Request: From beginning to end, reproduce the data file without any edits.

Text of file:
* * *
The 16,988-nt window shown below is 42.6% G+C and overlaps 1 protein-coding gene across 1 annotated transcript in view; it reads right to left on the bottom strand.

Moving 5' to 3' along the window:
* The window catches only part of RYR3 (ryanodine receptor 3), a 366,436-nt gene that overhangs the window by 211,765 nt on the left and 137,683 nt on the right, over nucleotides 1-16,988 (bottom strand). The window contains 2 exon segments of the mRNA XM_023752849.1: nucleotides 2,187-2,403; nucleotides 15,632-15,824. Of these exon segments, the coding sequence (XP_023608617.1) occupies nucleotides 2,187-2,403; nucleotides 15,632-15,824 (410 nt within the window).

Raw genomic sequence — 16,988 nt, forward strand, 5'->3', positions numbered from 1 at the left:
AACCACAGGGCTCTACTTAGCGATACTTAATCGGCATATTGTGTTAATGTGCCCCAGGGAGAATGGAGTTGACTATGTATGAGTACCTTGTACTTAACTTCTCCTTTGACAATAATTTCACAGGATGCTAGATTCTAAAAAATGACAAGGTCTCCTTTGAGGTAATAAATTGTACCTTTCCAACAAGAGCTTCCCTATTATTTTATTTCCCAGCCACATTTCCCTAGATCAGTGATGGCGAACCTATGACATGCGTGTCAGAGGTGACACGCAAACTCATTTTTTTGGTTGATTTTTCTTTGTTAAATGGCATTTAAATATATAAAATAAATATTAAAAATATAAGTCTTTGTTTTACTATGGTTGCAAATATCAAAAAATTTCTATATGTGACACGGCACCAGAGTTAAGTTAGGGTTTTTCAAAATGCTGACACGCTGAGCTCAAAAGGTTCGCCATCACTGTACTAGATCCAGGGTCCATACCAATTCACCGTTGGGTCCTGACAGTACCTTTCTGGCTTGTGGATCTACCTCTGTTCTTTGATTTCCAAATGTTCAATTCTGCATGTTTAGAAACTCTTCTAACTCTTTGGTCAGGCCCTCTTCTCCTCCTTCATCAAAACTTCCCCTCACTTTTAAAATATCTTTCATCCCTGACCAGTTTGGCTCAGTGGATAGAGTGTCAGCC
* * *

The 16,988-nt window shown below is 42.6% G+C and overlaps 1 protein-coding gene across 1 annotated transcript in view; it reads right to left on the bottom strand.

Moving 5' to 3' along the window:
* The window catches only part of RYR3 (ryanodine receptor 3), a 366,436-nt gene that overhangs the window by 211,765 nt on the left and 137,683 nt on the right, over nucleotides 1-16,988 (bottom strand). The window contains 2 exon segments of the mRNA XM_023752849.1: nucleotides 2,187-2,403; nucleotides 15,632-15,824. Of these exon segments, the coding sequence (XP_023608617.1) occupies nucleotides 2,187-2,403; nucleotides 15,632-15,824 (410 nt within the window).

Raw genomic sequence — 16,988 nt, forward strand, 5'->3', positions numbered from 1 at the left:
AACCACAGGGCTCTACTTAGCGATACTTAATCGGCATATTGTGTTAATGTGCCCCAGGGAGAATGGAGTTGACTATGTATGAGTACCTTGTACTTAACTTCTCCTTTGACAATAATTTCACAGGATGCTAGATTCTAAAAAATGACAAGGTCTCCTTTGAGGTAATAAATTGTACCTTTCCAACAAGAGCTTCCCTATTATTTTATTTCCCAGCCACATTTCCCTAGATCAGTGATGGCGAACCTATGACATGCGTGTCAGAGGTGACACGCAAACTCATTTTTTTGGTTGATTTTTCTTTGTTAAATGGCATTTAAATATATAAAATAAATATTAAAAATATAAGTCTTTGTTTTACTATGGTTGCAAATATCAAAAAATTTCTATATGTGACACGGCACCAGAGTTAAGTTAGGGTTTTTCAAAATGCTGACACGCTGAGCTCAAAAGGTTCGCCATCACTGTACTAGATCCAGGGTCCATACCAATTCACCGTTGGGTCCTGACAGTACCTTTCTGGCTTGTGGATCTACCTCTGTTCTTTGATTTCCAAATGTTCAATTCTGCATGTTTAGAAACTCTTCTAACTCTTTGGTCAGGCCCTCTTCTCCTCCTTCATCAAAACTTCCCCTCACTTTTAAAATATCTTTCATCCCTGACCAGTTTGGCTCAGTGGATAGAGTGTCAGCC